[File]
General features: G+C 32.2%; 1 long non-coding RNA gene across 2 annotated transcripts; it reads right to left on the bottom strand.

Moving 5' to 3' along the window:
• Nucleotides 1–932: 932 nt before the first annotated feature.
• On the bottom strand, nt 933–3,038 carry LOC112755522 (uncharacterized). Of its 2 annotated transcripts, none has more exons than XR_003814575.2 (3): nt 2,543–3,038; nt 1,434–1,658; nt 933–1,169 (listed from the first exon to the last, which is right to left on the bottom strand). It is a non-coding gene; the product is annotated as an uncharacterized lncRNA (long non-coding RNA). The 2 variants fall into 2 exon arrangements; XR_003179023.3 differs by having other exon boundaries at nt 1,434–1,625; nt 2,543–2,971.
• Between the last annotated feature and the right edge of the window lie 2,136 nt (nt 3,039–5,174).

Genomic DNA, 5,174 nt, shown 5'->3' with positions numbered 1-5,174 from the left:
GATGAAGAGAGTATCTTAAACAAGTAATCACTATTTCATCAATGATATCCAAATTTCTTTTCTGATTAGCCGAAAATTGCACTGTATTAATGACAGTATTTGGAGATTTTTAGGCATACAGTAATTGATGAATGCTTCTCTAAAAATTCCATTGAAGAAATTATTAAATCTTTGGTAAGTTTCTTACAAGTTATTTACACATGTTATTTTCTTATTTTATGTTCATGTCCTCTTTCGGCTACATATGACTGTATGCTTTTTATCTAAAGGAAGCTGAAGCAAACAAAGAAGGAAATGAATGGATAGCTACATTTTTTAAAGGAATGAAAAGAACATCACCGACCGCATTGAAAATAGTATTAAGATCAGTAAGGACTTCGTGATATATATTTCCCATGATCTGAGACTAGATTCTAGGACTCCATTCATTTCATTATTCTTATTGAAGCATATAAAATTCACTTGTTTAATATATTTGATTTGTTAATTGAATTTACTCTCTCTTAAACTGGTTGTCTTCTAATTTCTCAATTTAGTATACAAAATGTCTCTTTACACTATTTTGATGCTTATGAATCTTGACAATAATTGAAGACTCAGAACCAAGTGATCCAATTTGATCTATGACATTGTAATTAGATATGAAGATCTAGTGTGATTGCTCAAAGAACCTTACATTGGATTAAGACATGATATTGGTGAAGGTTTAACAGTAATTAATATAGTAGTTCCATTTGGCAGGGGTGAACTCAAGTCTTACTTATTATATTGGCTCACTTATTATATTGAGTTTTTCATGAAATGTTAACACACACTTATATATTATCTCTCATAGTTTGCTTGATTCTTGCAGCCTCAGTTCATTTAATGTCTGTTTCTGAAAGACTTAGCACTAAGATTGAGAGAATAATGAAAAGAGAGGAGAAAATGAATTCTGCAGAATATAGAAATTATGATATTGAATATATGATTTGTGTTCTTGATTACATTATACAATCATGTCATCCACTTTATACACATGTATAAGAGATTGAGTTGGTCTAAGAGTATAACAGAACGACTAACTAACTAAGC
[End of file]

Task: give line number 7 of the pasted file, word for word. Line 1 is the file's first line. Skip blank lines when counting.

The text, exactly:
GATGAAGAGAGTATCTTAAACAAGTAATCACTATTTCATCAATGATATCCAAATTTCTTTTCTGATTAGCCGAAAATTGCACTGTATTAATGACAGTATTTGGAGATTTTTAGGCATACAGTAATTGATGAATGCTTCTCTAAAAATTCCATTGAAGAAATTATTAAATCTTTGGTAAGTTTCTTACAAGTTATTTACACATGTTATTTTCTTATTTTATGTTCATGTCCTCTTTCGGCTACATATGACTGTATGCTTTTTATCTAAAGGAAGCTGAAGCAAACAAAGAAGGAAATGAATGGATAGCTACATTTTTTAAAGGAATGAAAAGAACATCACCGACCGCATTGAAAATAGTATTAAGATCAGTAAGGACTTCGTGATATATATTTCCCATGATCTGAGACTAGATTCTAGGACTCCATTCATTTCATTATTCTTATTGAAGCATATAAAATTCACTTGTTTAATATATTTGATTTGTTAATTGAATTTACTCTCTCTTAAACTGGTTGTCTTCTAATTTCTCAATTTAGTATACAAAATGTCTCTTTACACTATTTTGATGCTTATGAATCTTGACAATAATTGAAGACTCAGAACCAAGTGATCCAATTTGATCTATGACATTGTAATTAGATATGAAGATCTAGTGTGATTGCTCAAAGAACCTTACATTGGATTAAGACATGATATTGGTGAAGGTTTAACAGTAATTAATATAGTAGTTCCATTTGGCAGGGGTGAACTCAAGTCTTACTTATTATATTGGCTCACTTATTATATTGAGTTTTTCATGAAATGTTAACACACACTTATATATTATCTCTCATAGTTTGCTTGATTCTTGCAGCCTCAGTTCATTTAATGTCTGTTTCTGAAAGACTTAGCACTAAGATTGAGAGAATAATGAAAAGAGAGGAGAAAATGAATTCTGCAGAATATAGAAATTATGATATTGAATATATGATTTGTGTTCTTGATTACATTATACAATCATGTCATCCACTTTATACACATGTATAAGAGATTGAGTTGGTCTAAGAGTATAACAGAACGACTAACTAACTAAGC